April 26, 2023
Recent violent riots (yes, I called them riots) by hundreds of youth from coast to coast show a depravity that surprises many of us who were raised to respect law and order. Last weekend in Chicago, hundreds of youth gathered downtown and assaulted drivers, demolished vehicles and stomped innocent passers-by who were just attempting to enjoy a pretty evening in the Windy City. Two people were shot during the melee.
One young couple, who were simply trying to walk to a restaurant for dinner, were set upon by the crowd, knocked down, punched and stomped. If it hadn’t been for a concerned motorist—a woman who got between them and the crowd and escorted them to her vehicle—things could have ended much worse.
“They said they were going to kill us,” said Ashley Knutson, one of the assault victims. “They turned around and started fighting. I got pushed down to the ground and the whole group went to DJ (her boyfriend) and not to me.”
For her part, Lenora Dennis, the good Samaritan and hero in this story, had some other appalling news to report about the situation. She said that she tried to get several police officers walking nearby to help her protect the couple, but the officers refused to get involved.
"I literally went out in the street and held my hands up to a police car and asked them to stop and motioned them over to what was going on, and they just cut a path around me and just kept going," Dennis said.
In the midst of literally hundreds of people committing violent crimes on Chicago streets that evening, only 15 people were arrested.
Meanwhile, across the country on the same weekend in Compton, California, about 100 violent youth stormed, looted and ransacked a convenience store in what appears to be a targeted hit. As the mob nearly wiped the shop clean of products, the clerk hid in a locked bathroom in fear. Deputies said they couldn’t intervene because they were so outnumbered.
Not to be outdone, a mob of youth in Queens, New York, stormed and destroyed an Asian restaurant in that city. According to the restaurant manager, the large group of teens stormed in and started trashing the place for no apparent reason.
“I’m not going to use your language, which I think is wrong, and say it was ‘mayhem,’” Lightfoot told reporters. (Watch the video here and decide for yourself)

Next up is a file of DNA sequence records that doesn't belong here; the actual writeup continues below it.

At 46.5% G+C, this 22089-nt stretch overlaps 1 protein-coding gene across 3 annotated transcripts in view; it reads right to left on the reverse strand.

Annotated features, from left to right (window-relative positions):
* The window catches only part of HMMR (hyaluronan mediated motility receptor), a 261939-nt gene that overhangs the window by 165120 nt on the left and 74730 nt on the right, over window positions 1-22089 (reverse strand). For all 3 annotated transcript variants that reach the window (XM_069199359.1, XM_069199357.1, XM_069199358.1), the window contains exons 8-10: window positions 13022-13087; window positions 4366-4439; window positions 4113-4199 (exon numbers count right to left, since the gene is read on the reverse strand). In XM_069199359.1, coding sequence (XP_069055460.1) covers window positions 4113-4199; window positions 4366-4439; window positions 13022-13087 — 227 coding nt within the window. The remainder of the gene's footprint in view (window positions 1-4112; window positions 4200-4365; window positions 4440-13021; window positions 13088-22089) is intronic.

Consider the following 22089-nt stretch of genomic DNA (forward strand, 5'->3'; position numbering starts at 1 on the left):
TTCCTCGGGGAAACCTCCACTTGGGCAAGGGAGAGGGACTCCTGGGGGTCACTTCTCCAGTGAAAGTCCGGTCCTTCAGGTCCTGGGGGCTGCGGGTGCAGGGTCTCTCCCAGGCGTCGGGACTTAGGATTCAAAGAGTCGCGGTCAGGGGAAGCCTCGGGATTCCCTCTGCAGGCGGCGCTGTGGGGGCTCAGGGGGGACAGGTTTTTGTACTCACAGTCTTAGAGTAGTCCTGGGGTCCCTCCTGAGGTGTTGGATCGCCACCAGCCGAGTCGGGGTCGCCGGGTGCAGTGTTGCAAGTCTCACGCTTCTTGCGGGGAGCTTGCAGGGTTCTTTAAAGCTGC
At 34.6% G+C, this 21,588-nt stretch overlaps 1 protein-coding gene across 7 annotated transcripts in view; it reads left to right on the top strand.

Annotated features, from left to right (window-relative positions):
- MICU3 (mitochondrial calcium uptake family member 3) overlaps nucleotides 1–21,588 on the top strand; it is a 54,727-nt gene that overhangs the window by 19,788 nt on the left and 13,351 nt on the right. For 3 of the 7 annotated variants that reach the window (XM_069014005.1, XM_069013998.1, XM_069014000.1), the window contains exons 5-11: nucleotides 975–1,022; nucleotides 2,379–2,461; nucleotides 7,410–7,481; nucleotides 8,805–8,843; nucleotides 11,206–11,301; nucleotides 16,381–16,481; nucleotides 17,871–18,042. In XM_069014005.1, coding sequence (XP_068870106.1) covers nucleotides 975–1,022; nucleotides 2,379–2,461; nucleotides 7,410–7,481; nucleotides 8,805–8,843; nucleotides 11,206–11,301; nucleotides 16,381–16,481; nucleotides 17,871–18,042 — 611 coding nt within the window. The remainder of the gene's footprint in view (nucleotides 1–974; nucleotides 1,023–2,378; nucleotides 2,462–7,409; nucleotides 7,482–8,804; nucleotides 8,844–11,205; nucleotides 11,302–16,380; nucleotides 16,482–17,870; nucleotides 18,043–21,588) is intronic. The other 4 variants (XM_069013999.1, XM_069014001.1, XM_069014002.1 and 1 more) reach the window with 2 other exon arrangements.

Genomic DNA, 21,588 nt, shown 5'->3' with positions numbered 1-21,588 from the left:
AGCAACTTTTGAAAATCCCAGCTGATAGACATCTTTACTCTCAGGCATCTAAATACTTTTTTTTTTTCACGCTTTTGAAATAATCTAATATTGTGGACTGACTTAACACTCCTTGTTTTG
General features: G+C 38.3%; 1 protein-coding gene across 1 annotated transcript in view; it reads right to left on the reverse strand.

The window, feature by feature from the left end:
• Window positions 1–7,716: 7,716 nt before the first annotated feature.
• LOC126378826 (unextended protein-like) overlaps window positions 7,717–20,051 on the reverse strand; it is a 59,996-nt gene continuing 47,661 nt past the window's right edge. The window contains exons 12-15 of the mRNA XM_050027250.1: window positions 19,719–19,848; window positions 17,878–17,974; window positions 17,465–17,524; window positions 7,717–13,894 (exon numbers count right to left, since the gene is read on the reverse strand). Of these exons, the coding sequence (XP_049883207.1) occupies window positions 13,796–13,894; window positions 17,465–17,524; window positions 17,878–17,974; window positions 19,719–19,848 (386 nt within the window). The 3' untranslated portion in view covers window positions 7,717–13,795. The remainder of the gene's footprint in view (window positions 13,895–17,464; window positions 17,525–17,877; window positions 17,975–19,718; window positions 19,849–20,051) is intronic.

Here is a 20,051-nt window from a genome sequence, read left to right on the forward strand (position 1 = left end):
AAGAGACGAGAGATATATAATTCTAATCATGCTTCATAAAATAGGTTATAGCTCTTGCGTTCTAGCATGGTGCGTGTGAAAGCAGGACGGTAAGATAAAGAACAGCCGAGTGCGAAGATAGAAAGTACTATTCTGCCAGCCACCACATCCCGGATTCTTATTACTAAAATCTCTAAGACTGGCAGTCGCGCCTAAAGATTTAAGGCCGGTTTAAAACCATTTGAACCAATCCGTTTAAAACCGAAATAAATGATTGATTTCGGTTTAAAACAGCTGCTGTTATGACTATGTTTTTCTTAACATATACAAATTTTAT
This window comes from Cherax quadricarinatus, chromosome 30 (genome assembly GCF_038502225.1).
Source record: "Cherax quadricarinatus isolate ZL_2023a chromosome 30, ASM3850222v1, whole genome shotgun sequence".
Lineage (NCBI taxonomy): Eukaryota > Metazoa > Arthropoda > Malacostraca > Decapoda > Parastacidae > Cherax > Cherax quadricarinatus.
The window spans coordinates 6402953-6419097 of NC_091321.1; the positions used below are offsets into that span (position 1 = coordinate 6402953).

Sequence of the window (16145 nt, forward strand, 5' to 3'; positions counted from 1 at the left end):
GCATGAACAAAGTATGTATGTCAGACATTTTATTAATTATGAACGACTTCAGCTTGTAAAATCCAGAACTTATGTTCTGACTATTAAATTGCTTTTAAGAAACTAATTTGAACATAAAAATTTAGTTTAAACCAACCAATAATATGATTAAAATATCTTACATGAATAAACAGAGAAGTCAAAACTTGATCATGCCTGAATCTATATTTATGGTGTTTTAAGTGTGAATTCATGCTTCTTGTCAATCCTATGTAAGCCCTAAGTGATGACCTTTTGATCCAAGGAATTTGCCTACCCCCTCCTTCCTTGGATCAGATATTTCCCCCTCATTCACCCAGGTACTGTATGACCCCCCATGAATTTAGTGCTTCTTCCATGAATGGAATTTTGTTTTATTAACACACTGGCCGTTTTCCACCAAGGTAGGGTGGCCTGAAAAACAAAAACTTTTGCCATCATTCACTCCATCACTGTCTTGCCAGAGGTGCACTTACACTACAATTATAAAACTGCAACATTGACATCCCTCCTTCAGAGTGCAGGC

Johnson went even further over the edge, acting like he condemns the violence but then throwing in a big, “however.”
“In no way do I condone the destructive activity we saw,” Johnson said, without actually condemning the violence. “However, it is not constructive to demonize youth who have otherwise been starved of opportunities in their own communities.”
Statements like that only embolden youth, who see them as invitations to continue what was, indeed, mayhem, even if Lightfoot doesn’t see it that way. Lightfoot and Johnson are only reinforcing the message set forth during the George Floyd riots, when Democrat politicians at all levels encouraged youth to be loud and disrespectful, and showed them that violence was an acceptable form of protest by not prosecuting attackers, looters and others committing criminal acts.
Of course, there’s no easy answer to solve this growing problem of youth who don’t care about anything but themselves—including the law. However, all three of the riots mentioned earlier were captured on video, and it would be easy for police to spend a little time identifying participants and arresting every one of them who broke the law. Having police on hand actually arrest criminals during such riots instead of ignoring cries of help from victims would also discourage such violence and give tourists a little more confidence they might be saved if under attack.
In the end, there’s no doubt that many inner-city youth face some serious challenges. But that fact doesn’t turn wrong to right, illegal to legal, or evil to acceptable. Laws are laws, and they must be enforced if our civil society is going to survive. At this point, I’m not sure that we might not already be past that point in some of our larger cities.
If we can learn anything from last weekend’s runaway youth violence, it’s what we’ve known all along—with the government largely unwilling or unable to protect us from violent felons of all ages, it’s up to us to be ready to protect ourselves. Do what you can to avoid dangerous places, and be ready and willing to be your own defender if the need ever arises.
About the Author
Freelance writer and editor Mark Chesnut is the owner/editorial director at Red Setter Communications LLC. An avid hunter, shooter and political observer, he has been covering Second Amendment issues and politics on a near-daily basis for over 20 years.
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